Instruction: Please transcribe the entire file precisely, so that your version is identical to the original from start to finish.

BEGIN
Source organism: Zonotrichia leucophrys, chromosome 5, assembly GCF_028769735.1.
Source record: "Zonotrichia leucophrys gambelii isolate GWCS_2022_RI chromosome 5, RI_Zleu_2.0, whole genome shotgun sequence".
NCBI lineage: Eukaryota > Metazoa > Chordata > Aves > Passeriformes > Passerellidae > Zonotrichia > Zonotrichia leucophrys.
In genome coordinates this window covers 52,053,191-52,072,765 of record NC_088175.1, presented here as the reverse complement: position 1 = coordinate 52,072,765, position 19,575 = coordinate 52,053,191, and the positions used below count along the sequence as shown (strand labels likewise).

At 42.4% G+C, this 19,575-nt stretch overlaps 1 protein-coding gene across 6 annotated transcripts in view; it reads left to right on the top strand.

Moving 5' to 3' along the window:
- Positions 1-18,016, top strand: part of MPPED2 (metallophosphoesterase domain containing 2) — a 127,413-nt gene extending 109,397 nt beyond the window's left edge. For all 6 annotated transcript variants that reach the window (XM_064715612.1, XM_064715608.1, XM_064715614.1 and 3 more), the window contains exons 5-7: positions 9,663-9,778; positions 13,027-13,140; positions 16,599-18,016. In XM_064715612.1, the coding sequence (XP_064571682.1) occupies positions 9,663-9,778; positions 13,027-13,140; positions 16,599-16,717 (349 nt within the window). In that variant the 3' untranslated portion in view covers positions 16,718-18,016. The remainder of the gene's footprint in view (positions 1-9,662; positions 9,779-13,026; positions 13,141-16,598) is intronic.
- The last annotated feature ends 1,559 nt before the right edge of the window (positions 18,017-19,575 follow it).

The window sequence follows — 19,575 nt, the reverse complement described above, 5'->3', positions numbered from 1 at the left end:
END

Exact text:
Source organism: Zonotrichia leucophrys, chromosome 5, assembly GCF_028769735.1.
Source record: "Zonotrichia leucophrys gambelii isolate GWCS_2022_RI chromosome 5, RI_Zleu_2.0, whole genome shotgun sequence".
NCBI lineage: Eukaryota > Metazoa > Chordata > Aves > Passeriformes > Passerellidae > Zonotrichia > Zonotrichia leucophrys.
In genome coordinates this window covers 52,053,191-52,072,765 of record NC_088175.1, presented here as the reverse complement: position 1 = coordinate 52,072,765, position 19,575 = coordinate 52,053,191, and the positions used below count along the sequence as shown (strand labels likewise).

At 42.4% G+C, this 19,575-nt stretch overlaps 1 protein-coding gene across 6 annotated transcripts in view; it reads left to right on the top strand.

Moving 5' to 3' along the window:
- Positions 1-18,016, top strand: part of MPPED2 (metallophosphoesterase domain containing 2) — a 127,413-nt gene extending 109,397 nt beyond the window's left edge. For all 6 annotated transcript variants that reach the window (XM_064715612.1, XM_064715608.1, XM_064715614.1 and 3 more), the window contains exons 5-7: positions 9,663-9,778; positions 13,027-13,140; positions 16,599-18,016. In XM_064715612.1, the coding sequence (XP_064571682.1) occupies positions 9,663-9,778; positions 13,027-13,140; positions 16,599-16,717 (349 nt within the window). In that variant the 3' untranslated portion in view covers positions 16,718-18,016. The remainder of the gene's footprint in view (positions 1-9,662; positions 9,779-13,026; positions 13,141-16,598) is intronic.
- The last annotated feature ends 1,559 nt before the right edge of the window (positions 18,017-19,575 follow it).

The window sequence follows — 19,575 nt, the reverse complement described above, 5'->3', positions numbered from 1 at the left end: